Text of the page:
• occasionally required: unzip, unxz
  • patch, for applying patch files to unpacked sources (relatively common)
  • rpm or dpkg, for quering OS dependencies (only needed occasionally)
  • locate, only as a (poor mans) fallback to rpm/dpkg (rarely needed)
  • sysctl, for quering system characteristics (only required on non-Linux systems)

Required modules tool

EasyBuild not only generates module files to be used along with the software it installs, it also depends on the generated modules, mainly for resolving dependencies. Hence, a modules tool must be available to consume module files with.

Supported module tools:


The path to the actual modules tool binary/script used must be included in $PATH, to make it readily available to EasyBuild.

  • for Tcl/C environment modules: modulecmd
  • for Tcl-only environment modules: modulecmd.tcl
  • for Lmod: lmod

The path where the modules tool binary/script is located can be determined via the definition of the module function; for example, using type module or type -f module.


For Lmod specifically, EasyBuild will try to fall back to finding the lmod binary via the $LMOD_CMD environment variable, in case lmod is not availabe in $PATH.

In EasyBuild versions prior to 2.1.1, the path specified by $LMOD_CMD was (erroneously) preferred over the (first) lmod binary available via $PATH.

Additional notes:

  • Tcl(/C) environment-modules requires Tcl to be installed (with header files and development libraries)
  • Lmod requires Lua and a couple of non-standard Lua libraries (lua-posix, lua-filesystem) to be available
    • Tcl (tclsh) must also be available for Lmod to support module files in Tcl syntax
  • a guide to installing Tcl/C environment modules without having root permissions is available at Installing environment modules without root permissions.
  • a guide to installing Lmod without having root permissions is available at Installing Lmod without root permissions.

Required Python packages


vsc-base is installed automatically along with EasyBuild, if an installation procedure is used that consumes the script that comes with the EasyBuild framework (e.g., EasyBuild or the EasyBuild bootstrap script, pip, easy_install, ...)

Other Python packages are optional dependencies, see Optional Python packages.

Optional dependencies

Some dependencies are optional and are only required to support certain features.

Optional Python packages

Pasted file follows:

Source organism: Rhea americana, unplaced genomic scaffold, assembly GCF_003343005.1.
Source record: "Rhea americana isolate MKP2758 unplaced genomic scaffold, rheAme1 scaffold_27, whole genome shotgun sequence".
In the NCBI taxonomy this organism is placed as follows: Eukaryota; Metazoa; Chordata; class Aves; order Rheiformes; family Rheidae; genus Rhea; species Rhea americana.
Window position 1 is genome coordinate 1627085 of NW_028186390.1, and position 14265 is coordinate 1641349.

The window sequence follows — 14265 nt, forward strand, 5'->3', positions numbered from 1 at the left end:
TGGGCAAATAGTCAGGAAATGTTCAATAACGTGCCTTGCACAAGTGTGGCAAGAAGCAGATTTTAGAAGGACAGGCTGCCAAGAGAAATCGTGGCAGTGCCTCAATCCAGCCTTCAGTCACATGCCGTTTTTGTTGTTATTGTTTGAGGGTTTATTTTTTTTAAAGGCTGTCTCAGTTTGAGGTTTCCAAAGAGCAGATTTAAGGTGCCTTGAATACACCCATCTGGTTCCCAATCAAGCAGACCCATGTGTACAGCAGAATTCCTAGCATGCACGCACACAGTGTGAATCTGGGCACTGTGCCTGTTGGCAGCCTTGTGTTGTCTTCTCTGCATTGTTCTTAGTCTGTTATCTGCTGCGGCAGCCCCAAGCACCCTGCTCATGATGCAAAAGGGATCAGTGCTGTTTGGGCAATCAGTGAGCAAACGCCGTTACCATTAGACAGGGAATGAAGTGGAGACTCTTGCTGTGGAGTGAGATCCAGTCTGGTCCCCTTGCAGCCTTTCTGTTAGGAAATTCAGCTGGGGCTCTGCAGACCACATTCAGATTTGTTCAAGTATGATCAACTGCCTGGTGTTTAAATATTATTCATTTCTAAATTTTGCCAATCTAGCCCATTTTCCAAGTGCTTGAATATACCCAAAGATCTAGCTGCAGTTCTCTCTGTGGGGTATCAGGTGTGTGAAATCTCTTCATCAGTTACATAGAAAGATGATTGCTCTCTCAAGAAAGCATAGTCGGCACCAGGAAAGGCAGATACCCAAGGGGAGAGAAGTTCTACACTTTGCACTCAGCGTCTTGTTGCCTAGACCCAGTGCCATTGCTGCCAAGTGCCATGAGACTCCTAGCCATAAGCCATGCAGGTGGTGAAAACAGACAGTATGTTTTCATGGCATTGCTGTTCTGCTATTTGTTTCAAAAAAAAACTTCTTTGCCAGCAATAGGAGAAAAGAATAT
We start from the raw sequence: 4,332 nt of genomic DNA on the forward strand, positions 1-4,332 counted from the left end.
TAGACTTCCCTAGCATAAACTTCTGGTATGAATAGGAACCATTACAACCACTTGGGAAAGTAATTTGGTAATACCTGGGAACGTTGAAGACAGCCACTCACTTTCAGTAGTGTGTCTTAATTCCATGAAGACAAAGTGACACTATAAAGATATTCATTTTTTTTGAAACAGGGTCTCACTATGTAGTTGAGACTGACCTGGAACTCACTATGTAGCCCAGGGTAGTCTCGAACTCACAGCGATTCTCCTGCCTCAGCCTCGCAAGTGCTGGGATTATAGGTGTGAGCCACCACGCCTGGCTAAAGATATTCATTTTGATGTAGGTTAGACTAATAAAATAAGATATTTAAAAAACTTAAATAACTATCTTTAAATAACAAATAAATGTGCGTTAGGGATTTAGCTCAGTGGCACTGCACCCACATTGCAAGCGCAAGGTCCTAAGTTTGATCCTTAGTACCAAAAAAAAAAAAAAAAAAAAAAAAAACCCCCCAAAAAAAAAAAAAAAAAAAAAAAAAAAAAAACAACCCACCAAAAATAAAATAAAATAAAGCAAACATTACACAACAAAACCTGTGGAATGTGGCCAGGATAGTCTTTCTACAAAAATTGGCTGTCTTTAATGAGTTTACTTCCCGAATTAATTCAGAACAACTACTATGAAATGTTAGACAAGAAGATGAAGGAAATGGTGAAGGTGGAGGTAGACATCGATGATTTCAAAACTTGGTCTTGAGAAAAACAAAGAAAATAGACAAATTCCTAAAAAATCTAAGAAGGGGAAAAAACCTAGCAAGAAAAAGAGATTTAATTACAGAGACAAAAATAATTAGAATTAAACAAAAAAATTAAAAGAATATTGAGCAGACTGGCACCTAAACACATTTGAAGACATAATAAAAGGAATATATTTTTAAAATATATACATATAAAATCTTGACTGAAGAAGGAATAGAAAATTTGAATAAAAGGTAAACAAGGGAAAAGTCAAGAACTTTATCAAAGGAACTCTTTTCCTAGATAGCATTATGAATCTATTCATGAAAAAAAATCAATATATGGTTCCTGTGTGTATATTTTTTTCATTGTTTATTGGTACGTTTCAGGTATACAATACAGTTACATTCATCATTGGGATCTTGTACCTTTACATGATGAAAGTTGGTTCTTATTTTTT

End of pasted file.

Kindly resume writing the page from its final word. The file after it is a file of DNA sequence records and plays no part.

• GitPython, only needed if EasyBuild is hosted in a git repository or if you’re using a git repository for easyconfig files (.eb)

  • pysvn, only needed if you’re using an SVN repository for easyconfig files (.eb)

  • python-graph-dot, only needed for building nice-looking dependency graphs using --dep-graph *.dot.

  • graphviz for Python,

    only needed for building nice-looking dependency graphs using --dep-graph *.pdf / *.png.


EasyBuild is split up into three different packages, which are available from the Python Package Index (PyPi):

  • easybuild-framework - the EasyBuild framework, which includes the easybuild.framework and Python packages that provide general support for building and installing software
  • easybuild-easyblocks - a collection of easyblocks that implement support for building and installing (collections of) software packages
  • easybuild-easyconfigs - a collection of example easyconfig files that specify which software to build, and using which build options; these easyconfigs will be well tested with the latest compatible versions of the easybuild-framework and easybuild-easyblocks packages

Next to these packages, a meta-package named easybuild is also available on PyPi, in order to easily install the full EasyBuild distribution.

The source code for these packages is also available on GitHub:

In case of installation issues...

Should the installation of EasyBuild fail for you, please open an issue to report the problems you’re running into.

How to collect info in case sanity checks fail or there is another issue

In order to get a better understanding in which kind of environment you are using the bootstrap script, please copy-paste the commands below and provide the output in your problem report. Do not worry if some of these commands fail or spit out error messages.

python -V
type module
type -f module
module --version
module av EasyBuild
which -a eb
eb --version